HC Deb 08 April 1998 vol 310 cc365-7W
Mr. Heathcoat-Amory

To ask the Secretary of State for Health what estimate he has made of expenditure on road fuel in the NHS for(a) 1997–98 and (b) 1998–99. [37840]

Mr. Milburn

The available information covers expenditure on the road fuel usage covering approximately 90 per cent of the National Health Service. This is in the table.

correlations between the genetic changes in the prion protein of humans and the various routes of prion infection. [37870]

Ms Jowell

Apart from cases of iatrogenic Creutzfeldt Jakob Disease linked to medical interventions, the route of infection for human prion diseases is not known. There are currently no research findings to link directly the route of infection with the type of prion protein seen in human prion diseases.

The National CJD Surveillance Unit investigates the make-up of the prion protein gene in individuals affected by all types of CJD in parallel with their detailed surveillance activities. This work is ongoing and designed to give as much information as possible about potential routes of transmission and the genetic make-up of all individuals affected by the various types of CJD.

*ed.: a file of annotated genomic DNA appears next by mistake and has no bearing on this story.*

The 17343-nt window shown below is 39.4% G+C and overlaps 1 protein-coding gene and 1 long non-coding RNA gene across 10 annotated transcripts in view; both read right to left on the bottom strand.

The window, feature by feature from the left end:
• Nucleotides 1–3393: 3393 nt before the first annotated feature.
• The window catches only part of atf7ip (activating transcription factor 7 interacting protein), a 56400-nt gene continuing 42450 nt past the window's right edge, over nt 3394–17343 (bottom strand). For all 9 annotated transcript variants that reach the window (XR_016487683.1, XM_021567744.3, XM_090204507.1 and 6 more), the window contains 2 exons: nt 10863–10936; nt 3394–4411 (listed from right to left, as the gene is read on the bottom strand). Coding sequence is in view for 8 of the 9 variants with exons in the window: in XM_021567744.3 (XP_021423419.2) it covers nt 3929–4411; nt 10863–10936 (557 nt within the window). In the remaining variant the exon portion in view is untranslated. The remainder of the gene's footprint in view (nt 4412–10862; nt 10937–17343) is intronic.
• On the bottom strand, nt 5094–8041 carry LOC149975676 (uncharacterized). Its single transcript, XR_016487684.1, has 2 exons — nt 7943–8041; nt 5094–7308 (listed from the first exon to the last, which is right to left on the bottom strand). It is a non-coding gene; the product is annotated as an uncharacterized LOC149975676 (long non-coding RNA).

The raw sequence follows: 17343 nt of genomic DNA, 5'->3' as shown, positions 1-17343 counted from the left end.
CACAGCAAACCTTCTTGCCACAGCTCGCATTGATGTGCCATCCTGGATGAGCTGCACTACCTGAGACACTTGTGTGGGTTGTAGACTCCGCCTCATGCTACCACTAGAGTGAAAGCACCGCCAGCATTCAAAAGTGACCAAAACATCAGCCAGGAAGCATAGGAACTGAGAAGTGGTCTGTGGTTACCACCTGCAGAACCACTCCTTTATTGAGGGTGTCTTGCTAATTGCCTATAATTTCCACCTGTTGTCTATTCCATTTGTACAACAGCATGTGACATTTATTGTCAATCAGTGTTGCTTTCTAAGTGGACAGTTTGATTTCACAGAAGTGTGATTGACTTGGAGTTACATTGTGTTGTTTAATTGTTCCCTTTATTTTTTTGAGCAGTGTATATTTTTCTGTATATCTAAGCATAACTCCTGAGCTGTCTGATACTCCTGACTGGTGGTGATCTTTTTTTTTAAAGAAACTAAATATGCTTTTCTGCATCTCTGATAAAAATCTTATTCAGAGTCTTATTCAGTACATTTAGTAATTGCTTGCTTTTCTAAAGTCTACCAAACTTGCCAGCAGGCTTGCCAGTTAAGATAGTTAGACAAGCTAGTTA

The most significant research into identifying different strains of Transmissible Spongiform Encephalopathies (TSEs) published so far are: Molecular analysis of prion strain variation and the aetiology of new variant CJD" (Collinge et al, Nature 383, 24 October 1996) Transmission to mice indicate that "new variant" CJD is caused by the BSE agent" (Bruce et al, Nature, 389, 2 October 1997) The same prion strain causes nvCJD and BSE" (Hill, Collinge et al, Nature 389, 2 October 1997).

The Spongiform Encephalopathy Advisory Committee considered the two sets of findings published in Nature on 2 October 1997 and concluded that they provided convincing evidence that the agent which causes nvCJD is the same as that which causes BSE. However the findings do not tell us anything about the mechanism by which nvCJD patients contracted the disease.